The synthetic hay bale and method comprise a water permeable sheet member that is rolled up, the sheet member being made from packed carpet fibers. The sheet member is formed by any appropriate technique known in the art for producing such sheet members including needle punching (the fibers are formed into a batt and then introduced into a needle punch machine wherein the fibers are interlocked mechanically as the needles of the machine have spaced apart barbs thereon and the barbs, as the needles move up and down. pickup the fibers and lock them together), stitch bonding (a batt is formed and then stitched in a linear or cross direction to hold the batt together), chemical bonding (a batt is formed and then held together by introducing a chemical solution such as latex Acrylic, or other binder), and thermal bonding (low melt fibers are introduced into the batt and then batt is heated causing the low melt fibers to melt to hold the batt together). The sheet member is fixedly secured to the ground by passing a stake therethrough. The sheet member can received within a cover, the cover being formed from an appropriate mesh material and one or both ends of the cover are tied or otherwise closed off. If multiple synthetic hay bales are positioned along a lateral axis, then one sheet member is partially received within the cover of any adjoining sheet member and vice versa. The rolled up body member may be strapped into its rolled position by an appropriate strap such as string, wire, plastics strapping, etc. A rod can be inserted into the rolled up body member.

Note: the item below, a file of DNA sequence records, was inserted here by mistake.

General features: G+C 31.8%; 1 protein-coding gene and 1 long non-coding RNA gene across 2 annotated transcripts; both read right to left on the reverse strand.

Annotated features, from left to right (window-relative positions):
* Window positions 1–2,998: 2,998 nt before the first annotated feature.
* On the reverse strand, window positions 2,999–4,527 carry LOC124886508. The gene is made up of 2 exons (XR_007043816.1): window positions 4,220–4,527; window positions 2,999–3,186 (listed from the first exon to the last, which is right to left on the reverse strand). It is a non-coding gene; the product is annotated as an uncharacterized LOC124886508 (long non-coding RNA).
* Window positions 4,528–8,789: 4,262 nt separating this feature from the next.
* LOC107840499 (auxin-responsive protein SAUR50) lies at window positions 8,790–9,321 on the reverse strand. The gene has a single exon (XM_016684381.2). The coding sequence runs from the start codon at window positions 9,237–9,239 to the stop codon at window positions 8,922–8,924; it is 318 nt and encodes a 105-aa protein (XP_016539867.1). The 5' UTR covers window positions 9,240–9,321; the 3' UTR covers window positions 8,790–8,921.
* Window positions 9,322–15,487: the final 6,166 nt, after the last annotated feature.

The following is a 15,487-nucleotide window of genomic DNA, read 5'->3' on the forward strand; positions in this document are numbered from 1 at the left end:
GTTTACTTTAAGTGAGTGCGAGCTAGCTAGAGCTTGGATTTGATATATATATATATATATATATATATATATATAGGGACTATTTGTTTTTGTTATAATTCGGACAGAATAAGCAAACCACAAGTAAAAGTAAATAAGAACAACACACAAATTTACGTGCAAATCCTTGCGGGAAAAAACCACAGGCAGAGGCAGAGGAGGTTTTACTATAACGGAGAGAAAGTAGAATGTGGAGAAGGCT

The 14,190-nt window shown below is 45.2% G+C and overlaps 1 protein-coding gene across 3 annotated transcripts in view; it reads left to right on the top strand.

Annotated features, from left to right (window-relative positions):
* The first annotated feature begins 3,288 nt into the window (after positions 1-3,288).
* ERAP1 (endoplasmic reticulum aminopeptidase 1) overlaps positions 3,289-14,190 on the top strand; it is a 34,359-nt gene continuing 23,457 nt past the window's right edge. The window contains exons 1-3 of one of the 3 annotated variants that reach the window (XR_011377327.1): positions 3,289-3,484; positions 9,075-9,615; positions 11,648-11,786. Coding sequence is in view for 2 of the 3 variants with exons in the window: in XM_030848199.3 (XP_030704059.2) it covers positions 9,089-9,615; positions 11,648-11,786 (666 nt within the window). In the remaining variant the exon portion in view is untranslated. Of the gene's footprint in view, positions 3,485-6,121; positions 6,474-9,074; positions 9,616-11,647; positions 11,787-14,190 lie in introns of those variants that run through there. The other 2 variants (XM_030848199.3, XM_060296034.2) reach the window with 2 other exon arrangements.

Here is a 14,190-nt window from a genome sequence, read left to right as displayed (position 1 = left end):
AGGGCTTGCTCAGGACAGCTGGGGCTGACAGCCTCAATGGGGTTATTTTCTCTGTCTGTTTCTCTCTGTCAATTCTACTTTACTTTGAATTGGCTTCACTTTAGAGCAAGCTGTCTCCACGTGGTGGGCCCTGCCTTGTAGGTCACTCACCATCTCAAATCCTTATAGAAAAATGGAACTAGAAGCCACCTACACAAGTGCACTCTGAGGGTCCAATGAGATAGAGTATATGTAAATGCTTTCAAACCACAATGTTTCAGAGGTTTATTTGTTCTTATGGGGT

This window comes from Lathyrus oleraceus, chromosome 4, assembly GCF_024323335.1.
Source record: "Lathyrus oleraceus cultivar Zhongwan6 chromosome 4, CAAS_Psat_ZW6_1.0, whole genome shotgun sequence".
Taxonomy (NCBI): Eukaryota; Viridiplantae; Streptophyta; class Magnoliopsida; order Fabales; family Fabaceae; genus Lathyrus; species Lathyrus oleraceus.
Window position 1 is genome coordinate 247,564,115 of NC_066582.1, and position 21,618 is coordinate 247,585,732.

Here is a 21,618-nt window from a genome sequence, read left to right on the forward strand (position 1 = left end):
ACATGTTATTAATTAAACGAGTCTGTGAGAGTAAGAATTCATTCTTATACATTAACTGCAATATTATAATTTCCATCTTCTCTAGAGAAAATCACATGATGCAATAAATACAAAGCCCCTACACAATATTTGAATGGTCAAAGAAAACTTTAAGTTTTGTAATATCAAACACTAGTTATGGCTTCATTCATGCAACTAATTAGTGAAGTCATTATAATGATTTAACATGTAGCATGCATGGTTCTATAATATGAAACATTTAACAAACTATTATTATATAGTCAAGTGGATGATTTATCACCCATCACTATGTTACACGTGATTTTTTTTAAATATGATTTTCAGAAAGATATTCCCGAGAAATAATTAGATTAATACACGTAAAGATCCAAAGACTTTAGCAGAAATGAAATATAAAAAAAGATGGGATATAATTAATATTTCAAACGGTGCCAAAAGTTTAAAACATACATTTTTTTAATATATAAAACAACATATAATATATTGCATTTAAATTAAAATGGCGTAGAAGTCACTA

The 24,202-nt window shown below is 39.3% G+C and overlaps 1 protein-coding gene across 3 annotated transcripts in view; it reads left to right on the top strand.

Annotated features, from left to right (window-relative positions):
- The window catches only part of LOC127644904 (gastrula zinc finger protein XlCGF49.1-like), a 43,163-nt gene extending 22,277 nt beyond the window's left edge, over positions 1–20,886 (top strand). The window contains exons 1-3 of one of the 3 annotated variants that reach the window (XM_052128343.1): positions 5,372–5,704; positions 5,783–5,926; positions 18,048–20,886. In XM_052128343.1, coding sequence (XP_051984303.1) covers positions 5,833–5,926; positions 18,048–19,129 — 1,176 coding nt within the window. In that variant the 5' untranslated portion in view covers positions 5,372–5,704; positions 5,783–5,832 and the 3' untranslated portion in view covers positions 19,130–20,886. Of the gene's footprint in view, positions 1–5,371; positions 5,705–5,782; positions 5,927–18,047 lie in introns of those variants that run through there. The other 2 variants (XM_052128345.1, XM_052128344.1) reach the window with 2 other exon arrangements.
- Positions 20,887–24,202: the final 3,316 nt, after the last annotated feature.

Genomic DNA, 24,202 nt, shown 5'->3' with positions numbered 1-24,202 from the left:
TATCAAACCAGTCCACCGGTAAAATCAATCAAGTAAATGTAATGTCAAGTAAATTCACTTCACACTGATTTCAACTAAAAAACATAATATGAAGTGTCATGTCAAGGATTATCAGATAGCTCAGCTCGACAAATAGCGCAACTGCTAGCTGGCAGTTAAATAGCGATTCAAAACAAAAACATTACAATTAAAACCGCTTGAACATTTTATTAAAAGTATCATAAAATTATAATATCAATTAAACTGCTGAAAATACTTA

FIG. 1 is an environmental view of the synthetic hay bale of the present invention secured to the ground.
FIG. 2 is a front elevation view of the synthetic hay bale secured to the ground.
FIG. 3 is a side sectioned view of the synthetic hay bale secured to the ground taken along line 3—3 in FIG. 1.
FIG. 4 is a front sectioned view of the synthetic hay bale secured to the ground along line 4—4 in FIG. 1.
FIG. 5 is a front sectioned view of multiple synthetic hay bales of the present invention positioned along a lateral axis.
FIG. 6 is an environmental view of the synthetic hay bale of the present invention wherein the rolled up body member is encompassed by a strap.
FIG. 7 is an environmental view of the synthetic hay bale of the present invention wherein a rod is passed through the rolled up body member and the body member is bent to a desired shape.
FIG. 8 is an environmental view of the synthetic hay bale of the present invention wherein a rod is passed through the rolled up body member and a stake passes through the body member.
FIG. 9 is an environmental view of the synthetic hay bale of the present invention wherein a rod is passed through the rolled up body member and a stake straddles the body member.
Similar reference numerals refer to similar parts throughout the several views of the drawings.